There’s No Such Thing as a “Pure” Programmer

Question: Ruby on Rails lowers the technical expertise necessary to create a web application; is expertise becoming less critical?

David Heinemeier Hansson: 
I think Ruby on Rails absolutely lowers the bar in terms of what it takes to get a web application going.  Some people see that as a negative thing.  Like, “Oh, the barbarians are at the gate”  or “We've got all of these unwashed masses flowing into our beautiful, pristine programming communities.”  I've heard things a lot of times before.  Visual Basic before that was chastised for bringing in sort of "unpure" programmers.  I think it's bullshit.  There is no such thing as the "pure" programmer, and I think that what's magic about the Ruby in Rails community is exactly that it attracts people from all different camps, that it attracts people who are not primarily programmers.  I find that often the best ideas come from people who are not programmers, people who bring just an entirely different perspective on things.

In fact, being a newbie is such an important stage because that's where you question everything.  When I first came to Ruby, I questioned everything.  I was like, “Why doesn't this thing exist?  Why is this hard?  That's stupid.  We should change that.”  You have this sort of initial naïve approach to things that makes it impossible for you just to see what should be impossible.  You just do.

If I had known in the beginning how much work it would have been to actually create Rails, I probably would never have started.  I started because I just found one little thing that to my naive newbie sense seemed easy to do.  I think it's really important that we keep this flow of new people, new blood, fresh blood coming into the community, and I also think it's wonderful that we're creating a larger group of people who can create applications.  Trying to have protectionism is never a good idea.  Trying to sort of set up, like there should only be these carefully trained programmers who are able to make programs... Bah.  That's not how it should be.  We should absolutely have programmers of all kinds.  Some of these programmers will be new, and they won't know everything, and they'll create shitty programs.  But you know what?  Most of the time, a shitty program solves the problem.  You don't need perfect programs all the time.  There are so many problems in the world that the tiny group of pristine, white knight programmers just can't solve.  They can't solve all of them; there's just not enough of them.  So we need programmers of all levels to solve the programming problems of the world.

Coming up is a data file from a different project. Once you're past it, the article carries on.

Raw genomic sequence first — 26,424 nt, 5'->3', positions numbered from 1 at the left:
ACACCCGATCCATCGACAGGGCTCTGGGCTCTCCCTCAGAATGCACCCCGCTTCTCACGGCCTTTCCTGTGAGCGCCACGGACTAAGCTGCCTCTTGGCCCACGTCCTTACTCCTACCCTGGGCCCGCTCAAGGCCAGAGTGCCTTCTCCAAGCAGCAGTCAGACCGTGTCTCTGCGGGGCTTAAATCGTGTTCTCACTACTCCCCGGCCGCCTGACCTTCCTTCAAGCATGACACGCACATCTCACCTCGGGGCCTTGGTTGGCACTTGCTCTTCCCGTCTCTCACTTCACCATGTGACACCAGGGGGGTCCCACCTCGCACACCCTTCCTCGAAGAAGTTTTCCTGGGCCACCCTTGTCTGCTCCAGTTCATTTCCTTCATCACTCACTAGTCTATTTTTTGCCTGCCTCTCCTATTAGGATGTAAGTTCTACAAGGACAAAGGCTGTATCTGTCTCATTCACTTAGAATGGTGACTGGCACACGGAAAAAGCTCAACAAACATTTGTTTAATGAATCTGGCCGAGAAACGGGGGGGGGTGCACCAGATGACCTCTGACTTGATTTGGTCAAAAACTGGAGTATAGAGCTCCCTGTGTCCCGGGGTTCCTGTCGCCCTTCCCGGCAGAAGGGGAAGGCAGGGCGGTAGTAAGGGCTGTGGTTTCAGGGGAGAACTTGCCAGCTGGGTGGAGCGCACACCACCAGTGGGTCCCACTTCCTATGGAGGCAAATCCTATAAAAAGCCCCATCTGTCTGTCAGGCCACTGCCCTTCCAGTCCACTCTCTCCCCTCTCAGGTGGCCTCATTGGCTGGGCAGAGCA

Question: How simple can things get in terms of programming?

David Heinemeier Hansson:  So, for me it's really there's two angles to this.  There is we can absolutely make things simpler.  I think I made a lot of web development a lot simpler with Rails.  But there is a natural physical limit where at the end programming is just choices.  How should the program work?  What should happen when you click this button?  Those choices are ultimately what's the key to programming, and you can't get out of that, which is also why I think that sometimes it's a little bit of a pipe dream to think that there's going to be these magical new environments where somebody who knows nothing about programming will just be able to drag and drop a few things into a box, and then, voila!, you will have the most amazing program in the world.  No.  It's really not gonna happen like that because to have the most amazing program in the world, you need to care about a thousand decisions, and recording those thousand decisions takes a programming language.